"A tragic past but that tragic past where many people died and left homeless have sacrificed themselves to give way for a vibrant industry for the future."

I only see it on postcards and history books. Everytime I think about Mayon volcano, this image is what comes to the depth of my brain's capacity to imagine and recall. It is the Cagsawa Ruins. The one with the old ruined belfry and the almost perfect cone Mayon volcano at the background. Nothing else but this is really the set up that I can see at the back of my mind.

Maps by Wikipedia
Location Highlighted in Red
The old Cagsawa Church was totally demolished by natural intervention and behind that tragic event was the beautiful Mt Mayon - a vivid beauty that hides a potential threat. 

The belfry stood still. The forceful harm of Mt Mayon wasn't strong enough to knock out the belfry totally. If Mt Mayon thinks that it has defeated the faith of the people, the volcano must be wrong. Because in the contrary, the wrath of the volcano is what made this landmark phenomenal and famous. If the destruction never happened, there will be no Cagsawa Ruins up to date.

Entering the area is not an easy task. You have to take that narrow rough road [but construction of road is on its way] with some muddy parts, worse if it is raining. You also need to cross a river with large volcanic rocks that seemed to hinder us from entering the site. 

As we reached the place, it is different. The once center of the Christian faith of the people of Daraga, Albay until February 1, 1814 when it was erased in the living treasures of history due to the eruption of Mayon is now a ruin. No church goers, no devotees but tourists. It has been ruined but as the time passed, the ruins turned to be the never ruined asset of tourism in Bicol region. A tragic past but that tragic past where many people died and left homeless have sacrificed themselves to give way for a vibrant industry for the future.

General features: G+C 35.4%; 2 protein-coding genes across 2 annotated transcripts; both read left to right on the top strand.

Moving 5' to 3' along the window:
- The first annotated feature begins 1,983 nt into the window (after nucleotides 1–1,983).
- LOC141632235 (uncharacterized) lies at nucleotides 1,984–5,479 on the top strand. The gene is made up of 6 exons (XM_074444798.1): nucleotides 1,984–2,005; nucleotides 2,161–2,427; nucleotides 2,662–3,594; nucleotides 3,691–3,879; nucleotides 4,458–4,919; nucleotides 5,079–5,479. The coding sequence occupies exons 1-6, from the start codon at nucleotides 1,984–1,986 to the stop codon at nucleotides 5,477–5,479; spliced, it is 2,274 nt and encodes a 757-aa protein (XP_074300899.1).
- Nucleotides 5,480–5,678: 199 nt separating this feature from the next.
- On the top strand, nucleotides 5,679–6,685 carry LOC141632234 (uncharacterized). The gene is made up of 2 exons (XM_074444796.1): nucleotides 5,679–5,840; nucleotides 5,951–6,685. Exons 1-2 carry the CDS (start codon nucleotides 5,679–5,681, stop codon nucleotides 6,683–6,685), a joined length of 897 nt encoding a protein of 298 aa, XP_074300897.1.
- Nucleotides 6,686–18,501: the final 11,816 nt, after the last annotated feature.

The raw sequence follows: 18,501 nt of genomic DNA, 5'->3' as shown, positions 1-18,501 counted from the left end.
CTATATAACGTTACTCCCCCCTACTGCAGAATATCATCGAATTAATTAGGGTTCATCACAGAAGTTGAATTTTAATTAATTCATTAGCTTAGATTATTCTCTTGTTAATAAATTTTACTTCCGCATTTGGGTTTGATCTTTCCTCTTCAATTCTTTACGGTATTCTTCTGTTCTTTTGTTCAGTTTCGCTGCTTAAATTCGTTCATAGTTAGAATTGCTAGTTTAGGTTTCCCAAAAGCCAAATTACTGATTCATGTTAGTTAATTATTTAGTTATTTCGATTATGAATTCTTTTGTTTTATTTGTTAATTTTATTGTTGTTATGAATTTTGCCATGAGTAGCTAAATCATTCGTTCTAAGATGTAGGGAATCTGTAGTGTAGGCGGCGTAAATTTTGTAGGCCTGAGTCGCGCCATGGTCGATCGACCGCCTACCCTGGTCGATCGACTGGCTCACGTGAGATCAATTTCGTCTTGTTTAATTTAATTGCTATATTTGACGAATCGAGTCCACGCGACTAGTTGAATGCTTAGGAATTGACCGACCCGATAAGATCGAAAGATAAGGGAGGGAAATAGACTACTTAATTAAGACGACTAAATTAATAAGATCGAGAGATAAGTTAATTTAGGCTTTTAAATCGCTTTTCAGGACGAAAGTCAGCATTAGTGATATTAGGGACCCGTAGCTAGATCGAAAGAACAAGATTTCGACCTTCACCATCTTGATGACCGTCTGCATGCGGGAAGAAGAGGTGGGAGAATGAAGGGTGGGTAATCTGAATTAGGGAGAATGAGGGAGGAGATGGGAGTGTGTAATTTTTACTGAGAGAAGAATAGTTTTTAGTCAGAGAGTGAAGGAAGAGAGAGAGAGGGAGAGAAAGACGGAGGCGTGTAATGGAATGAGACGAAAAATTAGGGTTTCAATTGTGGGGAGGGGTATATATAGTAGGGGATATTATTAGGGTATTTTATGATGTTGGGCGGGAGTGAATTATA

The victims of the eruptions surely have no capability to predict what might happen in the future after that 1814 eruption but whenever they are right now, I am pretty sure they'll be happy to see the vibrant economy of Albay and one factor to this is tourism brought by the famed Cagsawa Ruins, a symbol of tragic past where they were once a victim.

Entering the premises of this ruined structure is not free. Whether you're a child or an adult, it doesn't matter, you need to pay 10 pesos as entrance fee.

Inside and outside the premises of Cagsawa Ruins is a thriving industry. Stalls for souvenir items are popping out like a mushroom benefiting some organizations and people making those products sold to tourists.

The set-up is now different. The religious aspect in the area has no room for the tourists because they are not here to pray, there are here to have fun - for leisure and enjoyment. The once religious place has now transformed as a commercialized area taking advantage of the great deals that tourism can bring.

It is very noteworthy that Cagsawa Ruins was never just a ruin. It became an asset of Bicol, a famous landmark frequented by tourists. With this I am very happy aside from the fact that I have seen in person the picture I used to see in postcards back then when I was in elementary but seeing the place being an asset and a great help in the region's tourism, I can now unleash my verdict that Cagsawa Ruins was never ruined!



Born and Raised in Vigan, Philippines. Hardcore Ilocano-Cordilleran. Professional Nurse on Weekdays. Coffee Addict. Travel Blogger in Between. For collaboration or partnership, email your business proposal at admin@edmaration.com.

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